What does our life together look like as a church?
Suppose a friend comes to you, and says, “I’m struggling with ________” And then fill in the blank based on your last conversation. Alcohol? Drug addiction? Porn addiction? Bad marriage? Anger? Disappointment? Loneliness? Hatred or conflict? Suicidal thoughts? (Maybe a friend has never shared anything like this with you before, and that fact alone probably makes a statement about your terminally superficial friendships?)
What do church members typically do in reaction to this comment? They back away and send the hurting person to their pastor (or a local counselor). Sad, isn’t it? They pass off the person faster than a quarterback handing off the football to his running back.
What should a church member do? Christians, the normal everyday members of a church, should be willing to engage in the hard things, and not run away from each other. They should teach the Word to one another. They should love one another. They should bear with each other. They should be patient with each other.
That’s often lacking in churches, isn’t it? Take my first point—Christians should teach one another with the Word. When a nasty situation shows up, some Christians don’t speak to each other with the Word, for fear that they’re too immature to handle the Word, or they don’t know their Bibles well enough to speak up. Or they are scared they will mess up the person, so they don’t say much. Others are quick to offer cheap advice or personal opinion, throwing at their friend whatever they think. But God’s Word doesn’t seep into their conversations.
What does the apostle Paul tell us? “I myself am convinced, my brothers, that you yourselves are full of goodness, complete in knowledge and competent to instruct one another” (Romans 15:14). Do you hear that? Everyday Christians are competent to instruct one another. With the Spirit and the Word, they don’t have to assume that professional ministry people, pastors, and certified counselors, are the only ones to be involved in messy, ugly, heartless, ruthless, and painful ministry situations.Church members should be involved in the ugly parts of ministry, and not just the professional ministry folks. Click To Tweet 
Here’s my basic premise: Church members should be involved in the ugly parts of ministry, and not just the professional ministry folks. Shocking, isn’t it? Far too many are prone to pass off troubled situations to pastors or counselors, thinking, “Let the professionals handle it.” They disengage. They don’t stay involved. They reason, “Okay, now the pastors (or counselors) got it. The struggling person is in good hands. Now I can go back to my normal life.” Then they pull back. Yet, the apostle Paul never intended for churches to be filled with disengaged church members, acting more like a relationally-superficial social club. The apostle instructs church members—the everyday normal members of your church—to engage each other, even in the messy things in the Christian life. There is no such thing as relationally superficial Christianity. Christ-like love requires us to get involved in messy situations.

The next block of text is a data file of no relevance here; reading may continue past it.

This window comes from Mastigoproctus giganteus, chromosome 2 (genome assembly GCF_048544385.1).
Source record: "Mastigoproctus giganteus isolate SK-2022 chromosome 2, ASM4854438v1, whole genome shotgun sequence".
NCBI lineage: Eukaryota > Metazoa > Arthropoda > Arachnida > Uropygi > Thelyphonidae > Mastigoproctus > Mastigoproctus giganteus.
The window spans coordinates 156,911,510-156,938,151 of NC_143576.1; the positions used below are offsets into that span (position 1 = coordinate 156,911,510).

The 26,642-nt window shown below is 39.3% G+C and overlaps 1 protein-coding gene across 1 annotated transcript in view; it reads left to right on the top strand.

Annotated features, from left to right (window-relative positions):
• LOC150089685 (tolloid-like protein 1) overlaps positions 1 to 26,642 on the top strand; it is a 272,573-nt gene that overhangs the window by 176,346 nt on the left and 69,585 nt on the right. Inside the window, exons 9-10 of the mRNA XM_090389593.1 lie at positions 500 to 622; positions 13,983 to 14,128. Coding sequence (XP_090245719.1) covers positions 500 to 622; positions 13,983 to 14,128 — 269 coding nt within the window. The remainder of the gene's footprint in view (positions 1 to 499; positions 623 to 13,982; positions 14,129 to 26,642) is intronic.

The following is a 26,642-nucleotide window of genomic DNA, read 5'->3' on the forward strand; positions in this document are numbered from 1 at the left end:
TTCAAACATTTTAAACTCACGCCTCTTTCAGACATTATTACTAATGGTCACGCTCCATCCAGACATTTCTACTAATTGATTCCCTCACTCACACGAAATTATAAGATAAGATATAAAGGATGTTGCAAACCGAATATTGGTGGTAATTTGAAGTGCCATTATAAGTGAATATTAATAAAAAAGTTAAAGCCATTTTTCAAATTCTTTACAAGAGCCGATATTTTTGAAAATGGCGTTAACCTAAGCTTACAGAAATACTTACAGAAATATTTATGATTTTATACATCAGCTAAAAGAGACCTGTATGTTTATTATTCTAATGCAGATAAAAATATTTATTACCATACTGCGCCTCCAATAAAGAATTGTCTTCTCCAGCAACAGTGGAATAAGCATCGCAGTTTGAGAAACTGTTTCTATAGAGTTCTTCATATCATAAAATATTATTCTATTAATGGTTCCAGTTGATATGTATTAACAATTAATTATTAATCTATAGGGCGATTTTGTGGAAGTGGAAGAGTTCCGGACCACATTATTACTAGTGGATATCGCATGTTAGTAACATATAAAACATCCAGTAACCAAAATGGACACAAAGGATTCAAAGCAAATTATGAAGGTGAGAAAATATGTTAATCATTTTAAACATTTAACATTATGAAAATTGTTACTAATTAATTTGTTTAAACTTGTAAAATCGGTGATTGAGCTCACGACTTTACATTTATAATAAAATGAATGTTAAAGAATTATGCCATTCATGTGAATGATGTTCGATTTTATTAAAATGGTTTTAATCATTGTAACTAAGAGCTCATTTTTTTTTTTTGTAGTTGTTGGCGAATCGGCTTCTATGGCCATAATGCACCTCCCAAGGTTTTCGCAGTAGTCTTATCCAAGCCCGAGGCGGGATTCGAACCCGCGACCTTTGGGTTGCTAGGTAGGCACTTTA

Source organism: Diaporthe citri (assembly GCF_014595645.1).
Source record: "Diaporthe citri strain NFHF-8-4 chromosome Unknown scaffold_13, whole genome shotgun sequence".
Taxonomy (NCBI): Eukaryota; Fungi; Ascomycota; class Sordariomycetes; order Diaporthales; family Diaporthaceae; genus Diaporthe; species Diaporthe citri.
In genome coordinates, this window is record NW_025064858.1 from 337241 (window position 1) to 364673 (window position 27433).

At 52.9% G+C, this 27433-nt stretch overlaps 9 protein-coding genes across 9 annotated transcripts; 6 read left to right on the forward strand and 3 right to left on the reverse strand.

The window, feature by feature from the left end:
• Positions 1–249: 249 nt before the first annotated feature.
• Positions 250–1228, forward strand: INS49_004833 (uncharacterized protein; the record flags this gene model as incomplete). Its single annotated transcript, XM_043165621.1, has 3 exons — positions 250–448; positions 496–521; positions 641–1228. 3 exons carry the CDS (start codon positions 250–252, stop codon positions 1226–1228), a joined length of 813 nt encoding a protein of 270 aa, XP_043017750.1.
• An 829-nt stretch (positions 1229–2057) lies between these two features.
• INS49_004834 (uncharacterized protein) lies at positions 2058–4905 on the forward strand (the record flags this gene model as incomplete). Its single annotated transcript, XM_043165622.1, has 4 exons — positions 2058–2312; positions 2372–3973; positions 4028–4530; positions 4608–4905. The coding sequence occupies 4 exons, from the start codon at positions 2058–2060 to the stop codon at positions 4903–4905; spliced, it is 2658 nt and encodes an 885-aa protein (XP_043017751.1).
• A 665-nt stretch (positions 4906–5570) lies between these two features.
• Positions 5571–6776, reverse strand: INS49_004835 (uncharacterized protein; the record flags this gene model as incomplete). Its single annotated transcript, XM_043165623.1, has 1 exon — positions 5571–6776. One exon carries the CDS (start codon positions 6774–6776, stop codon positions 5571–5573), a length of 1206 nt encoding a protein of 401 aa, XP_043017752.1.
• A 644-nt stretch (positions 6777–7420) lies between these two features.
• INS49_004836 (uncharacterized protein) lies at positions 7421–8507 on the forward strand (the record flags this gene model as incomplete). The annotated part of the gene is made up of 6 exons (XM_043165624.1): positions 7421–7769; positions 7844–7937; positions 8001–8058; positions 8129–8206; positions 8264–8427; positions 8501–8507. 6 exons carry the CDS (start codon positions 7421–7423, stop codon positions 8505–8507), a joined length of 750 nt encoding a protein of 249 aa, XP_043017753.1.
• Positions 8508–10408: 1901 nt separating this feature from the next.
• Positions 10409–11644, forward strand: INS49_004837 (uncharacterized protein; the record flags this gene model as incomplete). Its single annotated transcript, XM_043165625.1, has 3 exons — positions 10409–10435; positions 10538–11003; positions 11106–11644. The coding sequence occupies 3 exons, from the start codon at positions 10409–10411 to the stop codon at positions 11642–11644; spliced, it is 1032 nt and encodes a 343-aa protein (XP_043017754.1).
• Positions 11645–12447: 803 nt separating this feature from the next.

My simplest way to prove this biblically is to look at the one another texts in Scripture. Just listen to how the Apostle Paul traces out the relationship of Christians, one to another.
- “A new command I give you: Love one another. As I have loved you, so you must love one another. By this all men will know that you are my disciples, if you love one another” (John 13:34-35).
- “Be devoted to one another in brotherly love. Honor one another above yourselves” (Romans 12:10).
- “Let no debt remain outstanding, except the continuing debt to love one another, for he who loves his fellowman has fulfilled the law” (Romans 13:18).
- “Accept one another, then, just as Christ accepted you, in order to bring praise to God” (Romans 15:7).
- “I myself am convinced, my brothers, that you yourselves are full of goodness, complete in knowledge and competent to instruct one another” (Romans 15:14).
- “Be completely humble and gentle; be patient, bearing with one another in love “ (Ephesians 4:2).
- “Be kind and compassionate to one another, forgiving each other, just as in Christ God forgave you” (Ephesians 4:32).
- “Therefore encourage one another and build each other up, just as in fact you are doing” (1 Thessalonians 5:11).
Do you hear that? These verses are speaking to Christians, and notice the general direction—to oblige Christians to love one another, be devoted to each other, to honor, accept, be patient, be kind and compassionate, forgive, and even to instruct. There is an obligation for Christians to be invested in each others’ lives. It is unavoidable if you read Scripture….
Not every member is going to know what to do, or what to say, in difficult situations. In fact, many are going to be overwhelmed, especially if a friend showed up and said, “I’m an alcoholic” or “I’m in a bad marriage, and my wife just left me” or “I’m thinking of killing myself.” Many, in fact, would freak out, and start dialing the pastor’s cell number. But just because folks are scared doesn’t mean we should excuse them from their biblical responsibility to help. Churches are supposed to be communities of love. We’re supposed to help one another through the Christian life. We’re a cooperative of sinners, who know we need a Savior, and who agree to link arms with one another, marching forward to heaven together.
All the more reason why churches should be equipping their members to help with the messy stuff. Maybe you are a pastor, and think, “I don’t know where to start. I like this idea, but I don’t feel like I even know how to handle these messy situations myself…” Organizations like CCEF  and ACBC partner with churches to help their members know how to be involved in the worst parts of the Christian life. They equip pastors and church members alike.